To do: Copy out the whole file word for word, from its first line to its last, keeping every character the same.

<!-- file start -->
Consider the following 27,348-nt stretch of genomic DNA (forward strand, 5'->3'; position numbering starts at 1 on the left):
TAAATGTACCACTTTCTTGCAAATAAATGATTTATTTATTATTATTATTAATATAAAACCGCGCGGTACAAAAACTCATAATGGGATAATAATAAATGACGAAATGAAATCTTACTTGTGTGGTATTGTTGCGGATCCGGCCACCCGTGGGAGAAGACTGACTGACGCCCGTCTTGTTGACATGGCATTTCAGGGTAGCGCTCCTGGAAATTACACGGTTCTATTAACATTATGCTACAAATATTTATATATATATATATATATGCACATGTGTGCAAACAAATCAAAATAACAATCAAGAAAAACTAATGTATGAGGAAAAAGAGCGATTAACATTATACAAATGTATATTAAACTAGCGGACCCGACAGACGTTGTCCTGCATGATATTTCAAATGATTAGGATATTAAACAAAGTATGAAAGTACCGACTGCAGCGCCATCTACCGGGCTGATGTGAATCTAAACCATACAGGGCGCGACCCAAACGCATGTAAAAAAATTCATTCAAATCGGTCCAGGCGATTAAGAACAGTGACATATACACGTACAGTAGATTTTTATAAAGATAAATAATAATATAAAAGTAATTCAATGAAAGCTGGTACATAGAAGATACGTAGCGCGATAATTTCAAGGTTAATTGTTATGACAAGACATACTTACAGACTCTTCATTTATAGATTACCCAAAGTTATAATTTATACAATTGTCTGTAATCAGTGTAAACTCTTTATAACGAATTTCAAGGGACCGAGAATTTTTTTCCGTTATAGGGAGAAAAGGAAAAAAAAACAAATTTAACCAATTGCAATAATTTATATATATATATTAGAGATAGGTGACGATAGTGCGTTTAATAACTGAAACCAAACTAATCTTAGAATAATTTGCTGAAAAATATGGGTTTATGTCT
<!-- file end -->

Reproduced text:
Consider the following 27,348-nt stretch of genomic DNA (forward strand, 5'->3'; position numbering starts at 1 on the left):
TAAATGTACCACTTTCTTGCAAATAAATGATTTATTTATTATTATTATTAATATAAAACCGCGCGGTACAAAAACTCATAATGGGATAATAATAAATGACGAAATGAAATCTTACTTGTGTGGTATTGTTGCGGATCCGGCCACCCGTGGGAGAAGACTGACTGACGCCCGTCTTGTTGACATGGCATTTCAGGGTAGCGCTCCTGGAAATTACACGGTTCTATTAACATTATGCTACAAATATTTATATATATATATATATATGCACATGTGTGCAAACAAATCAAAATAACAATCAAGAAAAACTAATGTATGAGGAAAAAGAGCGATTAACATTATACAAATGTATATTAAACTAGCGGACCCGACAGACGTTGTCCTGCATGATATTTCAAATGATTAGGATATTAAACAAAGTATGAAAGTACCGACTGCAGCGCCATCTACCGGGCTGATGTGAATCTAAACCATACAGGGCGCGACCCAAACGCATGTAAAAAAATTCATTCAAATCGGTCCAGGCGATTAAGAACAGTGACATATACACGTACAGTAGATTTTTATAAAGATAAATAATAATATAAAAGTAATTCAATGAAAGCTGGTACATAGAAGATACGTAGCGCGATAATTTCAAGGTTAATTGTTATGACAAGACATACTTACAGACTCTTCATTTATAGATTACCCAAAGTTATAATTTATACAATTGTCTGTAATCAGTGTAAACTCTTTATAACGAATTTCAAGGGACCGAGAATTTTTTTCCGTTATAGGGAGAAAAGGAAAAAAAAACAAATTTAACCAATTGCAATAATTTATATATATATATTAGAGATAGGTGACGATAGTGCGTTTAATAACTGAAACCAAACTAATCTTAGAATAATTTGCTGAAAAATATGGGTTTATGTCT